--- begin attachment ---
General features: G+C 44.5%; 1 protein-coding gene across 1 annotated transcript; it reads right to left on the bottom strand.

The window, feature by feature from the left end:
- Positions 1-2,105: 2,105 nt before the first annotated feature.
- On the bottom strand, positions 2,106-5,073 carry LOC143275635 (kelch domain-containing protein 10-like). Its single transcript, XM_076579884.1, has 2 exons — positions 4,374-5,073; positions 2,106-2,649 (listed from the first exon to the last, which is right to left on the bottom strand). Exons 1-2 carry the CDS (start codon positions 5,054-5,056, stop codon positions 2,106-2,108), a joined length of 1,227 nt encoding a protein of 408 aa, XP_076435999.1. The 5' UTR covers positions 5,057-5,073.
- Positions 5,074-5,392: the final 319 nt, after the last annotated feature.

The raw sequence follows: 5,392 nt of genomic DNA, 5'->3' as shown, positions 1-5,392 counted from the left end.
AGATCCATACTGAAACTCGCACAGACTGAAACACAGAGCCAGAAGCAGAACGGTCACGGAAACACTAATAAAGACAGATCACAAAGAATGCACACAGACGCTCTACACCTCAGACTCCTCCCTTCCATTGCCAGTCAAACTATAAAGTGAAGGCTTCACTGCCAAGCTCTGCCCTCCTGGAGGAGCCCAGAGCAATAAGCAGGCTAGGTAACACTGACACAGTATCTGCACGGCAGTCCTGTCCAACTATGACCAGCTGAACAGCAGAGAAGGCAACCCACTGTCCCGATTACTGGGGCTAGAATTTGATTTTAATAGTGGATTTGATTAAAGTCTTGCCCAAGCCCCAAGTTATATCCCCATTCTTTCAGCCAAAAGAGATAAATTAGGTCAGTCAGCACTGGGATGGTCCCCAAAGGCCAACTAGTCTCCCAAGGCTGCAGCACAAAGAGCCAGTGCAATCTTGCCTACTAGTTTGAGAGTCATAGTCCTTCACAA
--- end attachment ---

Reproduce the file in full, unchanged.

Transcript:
General features: G+C 44.5%; 1 protein-coding gene across 1 annotated transcript; it reads right to left on the bottom strand.

The window, feature by feature from the left end:
- Positions 1-2,105: 2,105 nt before the first annotated feature.
- On the bottom strand, positions 2,106-5,073 carry LOC143275635 (kelch domain-containing protein 10-like). Its single transcript, XM_076579884.1, has 2 exons — positions 4,374-5,073; positions 2,106-2,649 (listed from the first exon to the last, which is right to left on the bottom strand). Exons 1-2 carry the CDS (start codon positions 5,054-5,056, stop codon positions 2,106-2,108), a joined length of 1,227 nt encoding a protein of 408 aa, XP_076435999.1. The 5' UTR covers positions 5,057-5,073.
- Positions 5,074-5,392: the final 319 nt, after the last annotated feature.

The raw sequence follows: 5,392 nt of genomic DNA, 5'->3' as shown, positions 1-5,392 counted from the left end.
AGATCCATACTGAAACTCGCACAGACTGAAACACAGAGCCAGAAGCAGAACGGTCACGGAAACACTAATAAAGACAGATCACAAAGAATGCACACAGACGCTCTACACCTCAGACTCCTCCCTTCCATTGCCAGTCAAACTATAAAGTGAAGGCTTCACTGCCAAGCTCTGCCCTCCTGGAGGAGCCCAGAGCAATAAGCAGGCTAGGTAACACTGACACAGTATCTGCACGGCAGTCCTGTCCAACTATGACCAGCTGAACAGCAGAGAAGGCAACCCACTGTCCCGATTACTGGGGCTAGAATTTGATTTTAATAGTGGATTTGATTAAAGTCTTGCCCAAGCCCCAAGTTATATCCCCATTCTTTCAGCCAAAAGAGATAAATTAGGTCAGTCAGCACTGGGATGGTCCCCAAAGGCCAACTAGTCTCCCAAGGCTGCAGCACAAAGAGCCAGTGCAATCTTGCCTACTAGTTTGAGAGTCATAGTCCTTCACAA